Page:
. . . times lower than . . .

Joel S. Berson Berson at ATT.NET
Tue Sep 4 14:16:55 UTC 2007

At 9/4/2007 09:56 AM, Laurence Urdang wrote:
> From a letter in today's Daily Telegraph:
>   ". . . the murder rate in London is five times lower than some
> cities in the United States . . ."
>   I am not interested in the source or in the sense but in this
> typical use of times that has sprung up in the past couple of
> decades (according to my observation) with the meaning 'one nth':
> in the present instance, in my dialect (!) I should have said, ". .
> . is one fifth (of) that in some cities."
>   I cannot conceive how or why times, which is an indication of
> multiplication, not division, has come to mean its opposite.
>   Am I the only English speaker on earth who has noticed this or is
> bothered by it?  I have never seen another comment on it.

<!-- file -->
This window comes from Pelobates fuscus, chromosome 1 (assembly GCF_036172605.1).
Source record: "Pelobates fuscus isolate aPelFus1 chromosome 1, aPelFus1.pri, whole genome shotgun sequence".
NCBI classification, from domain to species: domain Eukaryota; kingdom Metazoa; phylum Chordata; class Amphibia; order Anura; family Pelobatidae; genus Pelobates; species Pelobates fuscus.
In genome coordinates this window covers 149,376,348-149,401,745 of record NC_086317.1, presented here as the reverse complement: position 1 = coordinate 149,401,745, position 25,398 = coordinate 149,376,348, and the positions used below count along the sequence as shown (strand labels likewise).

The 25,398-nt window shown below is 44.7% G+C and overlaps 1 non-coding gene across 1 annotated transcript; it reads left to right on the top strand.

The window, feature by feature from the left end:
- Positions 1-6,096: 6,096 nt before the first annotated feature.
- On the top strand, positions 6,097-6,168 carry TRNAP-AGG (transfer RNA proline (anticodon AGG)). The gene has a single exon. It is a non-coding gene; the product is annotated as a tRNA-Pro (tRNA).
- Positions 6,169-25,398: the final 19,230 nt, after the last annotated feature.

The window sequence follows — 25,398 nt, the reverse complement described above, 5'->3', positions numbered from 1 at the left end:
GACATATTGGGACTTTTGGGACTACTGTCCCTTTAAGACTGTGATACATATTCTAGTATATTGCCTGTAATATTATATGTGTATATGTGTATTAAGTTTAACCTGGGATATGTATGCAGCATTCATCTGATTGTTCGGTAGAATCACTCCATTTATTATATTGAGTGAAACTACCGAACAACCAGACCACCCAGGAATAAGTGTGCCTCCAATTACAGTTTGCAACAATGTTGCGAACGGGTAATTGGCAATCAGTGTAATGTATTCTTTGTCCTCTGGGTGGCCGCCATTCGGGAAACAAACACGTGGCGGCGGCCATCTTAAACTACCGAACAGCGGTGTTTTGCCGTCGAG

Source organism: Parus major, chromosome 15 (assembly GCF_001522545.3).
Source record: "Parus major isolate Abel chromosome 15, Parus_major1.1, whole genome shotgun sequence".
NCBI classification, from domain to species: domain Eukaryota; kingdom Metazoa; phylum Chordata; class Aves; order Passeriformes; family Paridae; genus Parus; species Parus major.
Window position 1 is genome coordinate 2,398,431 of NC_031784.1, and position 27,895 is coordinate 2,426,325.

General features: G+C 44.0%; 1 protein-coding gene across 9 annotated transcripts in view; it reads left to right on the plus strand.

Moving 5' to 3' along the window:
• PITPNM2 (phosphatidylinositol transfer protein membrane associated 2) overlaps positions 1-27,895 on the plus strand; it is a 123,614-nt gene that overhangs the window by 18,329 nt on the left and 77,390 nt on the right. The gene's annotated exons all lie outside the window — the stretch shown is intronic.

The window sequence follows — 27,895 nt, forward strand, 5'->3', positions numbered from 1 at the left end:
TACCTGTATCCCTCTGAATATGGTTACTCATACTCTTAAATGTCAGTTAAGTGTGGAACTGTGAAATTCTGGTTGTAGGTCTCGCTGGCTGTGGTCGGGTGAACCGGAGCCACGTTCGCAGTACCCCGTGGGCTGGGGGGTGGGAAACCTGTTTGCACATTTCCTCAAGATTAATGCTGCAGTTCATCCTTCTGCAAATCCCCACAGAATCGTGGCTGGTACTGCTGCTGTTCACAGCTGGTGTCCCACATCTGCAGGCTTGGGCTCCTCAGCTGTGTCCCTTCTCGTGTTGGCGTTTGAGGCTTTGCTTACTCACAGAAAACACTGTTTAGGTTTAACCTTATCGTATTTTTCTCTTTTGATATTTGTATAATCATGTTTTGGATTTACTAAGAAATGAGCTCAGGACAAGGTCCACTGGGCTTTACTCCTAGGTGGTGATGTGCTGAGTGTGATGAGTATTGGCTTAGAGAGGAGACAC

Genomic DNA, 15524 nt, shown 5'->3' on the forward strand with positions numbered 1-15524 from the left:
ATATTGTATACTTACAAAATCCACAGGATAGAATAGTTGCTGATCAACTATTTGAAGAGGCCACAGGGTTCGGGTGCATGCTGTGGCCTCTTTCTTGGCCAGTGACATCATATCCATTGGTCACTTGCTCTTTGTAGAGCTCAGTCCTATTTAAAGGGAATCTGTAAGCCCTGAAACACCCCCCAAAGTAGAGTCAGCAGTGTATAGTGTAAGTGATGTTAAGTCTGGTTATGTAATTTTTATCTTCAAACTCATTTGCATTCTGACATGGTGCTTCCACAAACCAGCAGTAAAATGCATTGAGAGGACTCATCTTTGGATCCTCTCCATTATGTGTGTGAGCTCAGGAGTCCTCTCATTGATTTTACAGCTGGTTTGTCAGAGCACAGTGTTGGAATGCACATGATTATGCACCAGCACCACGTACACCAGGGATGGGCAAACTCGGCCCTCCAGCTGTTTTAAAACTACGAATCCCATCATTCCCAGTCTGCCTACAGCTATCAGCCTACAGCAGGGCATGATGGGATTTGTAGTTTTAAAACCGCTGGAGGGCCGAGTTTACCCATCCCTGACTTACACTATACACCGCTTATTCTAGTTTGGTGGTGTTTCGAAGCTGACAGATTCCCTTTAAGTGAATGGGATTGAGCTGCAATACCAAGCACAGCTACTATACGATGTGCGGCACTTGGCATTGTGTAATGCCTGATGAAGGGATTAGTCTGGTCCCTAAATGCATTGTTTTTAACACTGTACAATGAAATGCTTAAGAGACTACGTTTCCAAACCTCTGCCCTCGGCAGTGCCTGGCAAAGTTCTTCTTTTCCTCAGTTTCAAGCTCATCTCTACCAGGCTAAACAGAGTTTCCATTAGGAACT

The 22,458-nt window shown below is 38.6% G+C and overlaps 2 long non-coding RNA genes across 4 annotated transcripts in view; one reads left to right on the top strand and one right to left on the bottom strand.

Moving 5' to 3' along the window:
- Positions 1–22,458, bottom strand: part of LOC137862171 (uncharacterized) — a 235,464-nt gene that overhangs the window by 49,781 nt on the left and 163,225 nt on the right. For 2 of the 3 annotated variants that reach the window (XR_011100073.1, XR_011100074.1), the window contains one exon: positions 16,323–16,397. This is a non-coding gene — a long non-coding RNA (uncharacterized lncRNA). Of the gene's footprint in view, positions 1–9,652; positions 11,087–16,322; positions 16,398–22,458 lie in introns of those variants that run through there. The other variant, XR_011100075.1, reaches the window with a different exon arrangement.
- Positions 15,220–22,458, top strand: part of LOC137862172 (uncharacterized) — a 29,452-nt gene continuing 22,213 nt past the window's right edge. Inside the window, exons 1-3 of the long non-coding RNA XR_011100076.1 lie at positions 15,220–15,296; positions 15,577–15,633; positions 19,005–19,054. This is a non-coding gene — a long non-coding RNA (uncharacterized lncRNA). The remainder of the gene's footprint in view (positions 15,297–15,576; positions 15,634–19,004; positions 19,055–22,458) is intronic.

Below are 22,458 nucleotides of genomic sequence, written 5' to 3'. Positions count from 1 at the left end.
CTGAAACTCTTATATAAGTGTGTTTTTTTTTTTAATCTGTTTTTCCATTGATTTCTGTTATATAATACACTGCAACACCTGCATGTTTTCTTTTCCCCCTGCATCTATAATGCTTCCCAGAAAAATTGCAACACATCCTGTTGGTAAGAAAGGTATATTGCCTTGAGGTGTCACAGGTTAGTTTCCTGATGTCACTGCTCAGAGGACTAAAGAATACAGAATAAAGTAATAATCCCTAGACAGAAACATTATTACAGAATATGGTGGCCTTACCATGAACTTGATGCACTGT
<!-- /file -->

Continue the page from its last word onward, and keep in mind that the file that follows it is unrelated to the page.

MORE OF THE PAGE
I have noticed it and am somewhat bothered by it, but I do understand
it.  And it does not seem incorrect mathematically -- that is, given
one of the two numbers I can compute the other confidently.

>   A typical context would be, "The average temperature at the
> Antarctic is five times lower than [that] at the Arctic."  [Forget
> about the truth of the statement, for grammar and truth are unrelated.]

Apart from truth, I don't think one can say this about the customary
(Fahrenheit, Centigrade) temperature scales -- they do not have the
mathematical property (whose name I've forgotten) that allows ratios
to be computed.  One can apply ratios to the Kelvin scale, with its
zero at absolute zero.

>   In other words, instead of using the appropriate fraction or
> percentage indicated, 'one quarter of' becomes "four times lower
> than," 'one third of' becomes "three times less than," etc.


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